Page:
One of the wettest springs on record may have dampened spirits but one Midland firm plans to profit from the increased flood threat.
UK Flood Barriers – whose products include defences for homes and riverbanks – has already seen its turnover soar to £2.3 million since its inception following the floods of 2007.
The company, based in Droitwitch, was founded by Frank Kelly and Sarah Vaughan, who worked in the house-building sector and saw a gap in the market to make homes flood proof.
Managing director Ms Vaughan said: “We have actually brought back manufacturing from the Far East to the UK.
“We had a very long lead time and we were beginning to question quality and cost of shipping – 18 months ago a ship the product was on was hijacked.
“We make the flood barriers here and work with Chess Plastics, also in Droitwitch, together with another company Big Bear Plastic Products, Lightning Aerospace in Coventry and Glassfibre Solutions in Kidderminster to make a self closing flood barrier.
“If we want to have a meeting we are only a couple of minutes away at most. It makes sense to work on a collaborative basis. Getting them made locally means we can keep control on supply chain and quality.”
UKFB manufactures and supplies passive flood defences that require no human intervention following installation and is the distribution partner for Global Flood Defence Systems in the UK, with associates in Europe and Thailand. It does a mixture of business for local authorities, the Environment Agency and private clients, and has seen staff numbers grow to 36 ahead of its expansion into a new 4,000 sq ft premises.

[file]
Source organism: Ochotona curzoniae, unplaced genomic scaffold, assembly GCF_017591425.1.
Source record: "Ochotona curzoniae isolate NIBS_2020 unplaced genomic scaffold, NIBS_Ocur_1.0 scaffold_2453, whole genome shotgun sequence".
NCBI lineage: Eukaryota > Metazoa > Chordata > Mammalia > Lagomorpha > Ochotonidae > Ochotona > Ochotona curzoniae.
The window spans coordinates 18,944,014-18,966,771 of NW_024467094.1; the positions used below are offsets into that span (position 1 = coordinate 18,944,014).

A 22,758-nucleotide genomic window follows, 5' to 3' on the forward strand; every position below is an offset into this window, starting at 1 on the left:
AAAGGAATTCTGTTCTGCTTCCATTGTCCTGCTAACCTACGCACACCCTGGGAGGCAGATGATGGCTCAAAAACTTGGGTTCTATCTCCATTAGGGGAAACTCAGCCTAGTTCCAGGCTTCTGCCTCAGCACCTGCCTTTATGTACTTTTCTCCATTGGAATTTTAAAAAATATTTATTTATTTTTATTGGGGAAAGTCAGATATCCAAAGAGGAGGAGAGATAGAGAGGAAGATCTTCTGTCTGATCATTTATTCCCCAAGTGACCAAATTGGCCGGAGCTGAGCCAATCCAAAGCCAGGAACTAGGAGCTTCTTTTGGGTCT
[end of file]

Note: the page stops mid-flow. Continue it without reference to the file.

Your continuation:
“We have 14 products out on the market and eight more out to patent,” Ms Vaughan said. “We have spent hundreds of thousands of pounds protecting our intellectual property and we use a local firm of patent attorneys for that.”
The Government’s agreement with the Association of British Insurers to provide cover for flooding is due to expire in June 2013.
“If the Government stops providing sufficient funding into flood defences the ABI will stop covering floods,” Ms Vaughan said.
“That is going to leave about 200,000 home-owners without flood cover.”
Around two-thirds of flood related insurance claims are caused by issues associated with surface water, according to AXA.
In April the Midlands received 250 per cent of its long term average (LTA) rainfall – making it the second wettest April on record since 1910.
Some of the region’s rivers reached dangerously high levels, with the Severn basin receiving 42 per cent of LTA rainfall and the Trent basin 27 per cent, after just the first eight days of May.
Ms Vaughan added: “The Environment Agency has warned that flash floods may be worse this year because the ground is so dry due to the drought so this is the wake-up call for residents to prepare for the worst.”